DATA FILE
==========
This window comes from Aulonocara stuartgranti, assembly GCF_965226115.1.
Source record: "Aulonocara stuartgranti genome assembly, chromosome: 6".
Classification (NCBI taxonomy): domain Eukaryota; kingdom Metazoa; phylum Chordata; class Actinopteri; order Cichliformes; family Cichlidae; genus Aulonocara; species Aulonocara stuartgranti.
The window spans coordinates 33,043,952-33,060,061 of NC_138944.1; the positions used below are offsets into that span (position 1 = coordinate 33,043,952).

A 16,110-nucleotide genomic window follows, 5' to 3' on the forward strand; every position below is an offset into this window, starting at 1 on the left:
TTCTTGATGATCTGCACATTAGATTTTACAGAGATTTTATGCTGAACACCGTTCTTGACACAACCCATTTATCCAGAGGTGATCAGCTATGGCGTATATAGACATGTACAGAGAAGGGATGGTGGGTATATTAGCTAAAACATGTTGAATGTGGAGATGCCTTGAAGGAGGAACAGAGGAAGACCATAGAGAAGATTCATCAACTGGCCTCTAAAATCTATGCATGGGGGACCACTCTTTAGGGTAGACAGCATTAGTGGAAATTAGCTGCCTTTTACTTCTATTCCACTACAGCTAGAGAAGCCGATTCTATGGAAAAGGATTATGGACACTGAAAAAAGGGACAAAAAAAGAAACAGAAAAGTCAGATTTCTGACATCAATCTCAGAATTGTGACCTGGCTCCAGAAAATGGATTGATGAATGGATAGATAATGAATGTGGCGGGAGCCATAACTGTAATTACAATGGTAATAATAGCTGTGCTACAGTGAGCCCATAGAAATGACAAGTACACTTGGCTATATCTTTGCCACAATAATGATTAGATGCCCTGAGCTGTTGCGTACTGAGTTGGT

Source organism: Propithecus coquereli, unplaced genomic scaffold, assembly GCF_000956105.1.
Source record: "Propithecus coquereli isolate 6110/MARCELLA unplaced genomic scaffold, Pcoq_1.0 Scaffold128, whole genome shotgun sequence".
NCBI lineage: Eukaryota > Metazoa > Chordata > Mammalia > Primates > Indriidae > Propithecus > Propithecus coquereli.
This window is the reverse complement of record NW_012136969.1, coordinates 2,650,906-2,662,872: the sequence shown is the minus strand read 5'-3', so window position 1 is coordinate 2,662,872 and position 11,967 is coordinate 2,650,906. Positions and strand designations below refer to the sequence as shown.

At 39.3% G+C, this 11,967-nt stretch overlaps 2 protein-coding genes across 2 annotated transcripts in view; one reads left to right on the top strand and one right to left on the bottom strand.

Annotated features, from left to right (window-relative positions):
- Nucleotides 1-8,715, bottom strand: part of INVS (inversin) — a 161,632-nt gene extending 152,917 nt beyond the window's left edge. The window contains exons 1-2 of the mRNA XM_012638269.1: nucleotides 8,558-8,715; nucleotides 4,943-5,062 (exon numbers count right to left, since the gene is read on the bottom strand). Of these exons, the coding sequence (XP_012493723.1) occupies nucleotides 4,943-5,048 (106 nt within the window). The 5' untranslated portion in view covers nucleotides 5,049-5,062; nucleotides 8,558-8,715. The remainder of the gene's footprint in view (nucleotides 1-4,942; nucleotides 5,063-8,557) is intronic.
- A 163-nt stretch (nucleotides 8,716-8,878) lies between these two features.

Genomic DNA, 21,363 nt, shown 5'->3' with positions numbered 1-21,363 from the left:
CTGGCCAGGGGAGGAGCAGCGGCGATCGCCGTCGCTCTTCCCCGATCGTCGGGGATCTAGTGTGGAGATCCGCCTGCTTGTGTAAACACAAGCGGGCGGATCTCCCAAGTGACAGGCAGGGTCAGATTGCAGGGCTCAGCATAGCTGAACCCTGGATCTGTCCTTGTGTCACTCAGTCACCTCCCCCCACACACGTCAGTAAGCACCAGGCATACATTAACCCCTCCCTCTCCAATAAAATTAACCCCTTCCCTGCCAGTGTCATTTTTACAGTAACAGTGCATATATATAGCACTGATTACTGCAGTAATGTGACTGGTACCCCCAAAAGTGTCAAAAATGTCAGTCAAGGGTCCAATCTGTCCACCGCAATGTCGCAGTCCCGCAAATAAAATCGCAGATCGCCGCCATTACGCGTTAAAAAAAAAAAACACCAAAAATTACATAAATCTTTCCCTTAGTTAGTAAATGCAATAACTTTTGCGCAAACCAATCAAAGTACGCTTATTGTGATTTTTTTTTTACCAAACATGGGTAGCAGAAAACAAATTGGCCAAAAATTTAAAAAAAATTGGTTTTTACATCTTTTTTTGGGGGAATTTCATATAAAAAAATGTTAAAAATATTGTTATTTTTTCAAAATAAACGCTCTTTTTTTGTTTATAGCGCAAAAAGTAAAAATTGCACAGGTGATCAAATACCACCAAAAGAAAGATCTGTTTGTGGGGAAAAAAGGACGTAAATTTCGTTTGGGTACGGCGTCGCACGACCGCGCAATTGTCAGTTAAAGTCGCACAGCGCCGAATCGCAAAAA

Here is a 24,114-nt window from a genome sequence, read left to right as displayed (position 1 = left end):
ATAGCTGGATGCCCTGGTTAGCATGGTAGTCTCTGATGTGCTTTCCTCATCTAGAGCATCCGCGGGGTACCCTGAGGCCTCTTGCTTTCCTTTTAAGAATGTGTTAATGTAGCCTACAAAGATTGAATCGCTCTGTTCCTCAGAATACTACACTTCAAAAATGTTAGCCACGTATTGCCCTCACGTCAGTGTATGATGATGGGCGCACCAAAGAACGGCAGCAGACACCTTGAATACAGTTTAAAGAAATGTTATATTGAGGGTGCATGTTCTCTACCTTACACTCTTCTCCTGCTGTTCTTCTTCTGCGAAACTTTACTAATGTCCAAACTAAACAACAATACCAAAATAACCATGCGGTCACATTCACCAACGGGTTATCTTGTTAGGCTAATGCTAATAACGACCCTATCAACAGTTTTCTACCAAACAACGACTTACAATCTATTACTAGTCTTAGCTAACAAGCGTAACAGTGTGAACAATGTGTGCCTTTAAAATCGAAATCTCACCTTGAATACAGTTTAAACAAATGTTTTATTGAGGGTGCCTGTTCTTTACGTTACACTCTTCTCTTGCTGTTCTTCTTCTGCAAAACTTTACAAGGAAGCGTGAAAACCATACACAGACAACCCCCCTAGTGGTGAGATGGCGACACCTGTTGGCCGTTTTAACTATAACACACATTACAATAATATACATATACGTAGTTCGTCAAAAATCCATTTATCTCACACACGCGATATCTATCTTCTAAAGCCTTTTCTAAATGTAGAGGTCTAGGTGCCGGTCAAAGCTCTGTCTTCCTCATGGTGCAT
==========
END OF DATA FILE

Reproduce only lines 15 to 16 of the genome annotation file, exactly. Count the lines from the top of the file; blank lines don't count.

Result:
Genomic DNA, 21,363 nt, shown 5'->3' with positions numbered 1-21,363 from the left:
CTGGCCAGGGGAGGAGCAGCGGCGATCGCCGTCGCTCTTCCCCGATCGTCGGGGATCTAGTGTGGAGATCCGCCTGCTTGTGTAAACACAAGCGGGCGGATCTCCCAAGTGACAGGCAGGGTCAGATTGCAGGGCTCAGCATAGCTGAACCCTGGATCTGTCCTTGTGTCACTCAGTCACCTCCCCCCACACACGTCAGTAAGCACCAGGCATACATTAACCCCTCCCTCTCCAATAAAATTAACCCCTTCCCTGCCAGTGTCATTTTTACAGTAACAGTGCATATATATAGCACTGATTACTGCAGTAATGTGACTGGTACCCCCAAAAGTGTCAAAAATGTCAGTCAAGGGTCCAATCTGTCCACCGCAATGTCGCAGTCCCGCAAATAAAATCGCAGATCGCCGCCATTACGCGTTAAAAAAAAAAAACACCAAAAATTACATAAATCTTTCCCTTAGTTAGTAAATGCAATAACTTTTGCGCAAACCAATCAAAGTACGCTTATTGTGATTTTTTTTTTACCAAACATGGGTAGCAGAAAACAAATTGGCCAAAAATTTAAAAAAAATTGGTTTTTACATCTTTTTTTGGGGGAATTTCATATAAAAAAATGTTAAAAATATTGTTATTTTTTCAAAATAAACGCTCTTTTTTTGTTTATAGCGCAAAAAGTAAAAATTGCACAGGTGATCAAATACCACCAAAAGAAAGATCTGTTTGTGGGGAAAAAAGGACGTAAATTTCGTTTGGGTACGGCGTCGCACGACCGCGCAATTGTCAGTTAAAGTCGCACAGCGCCGAATCGCAAAAA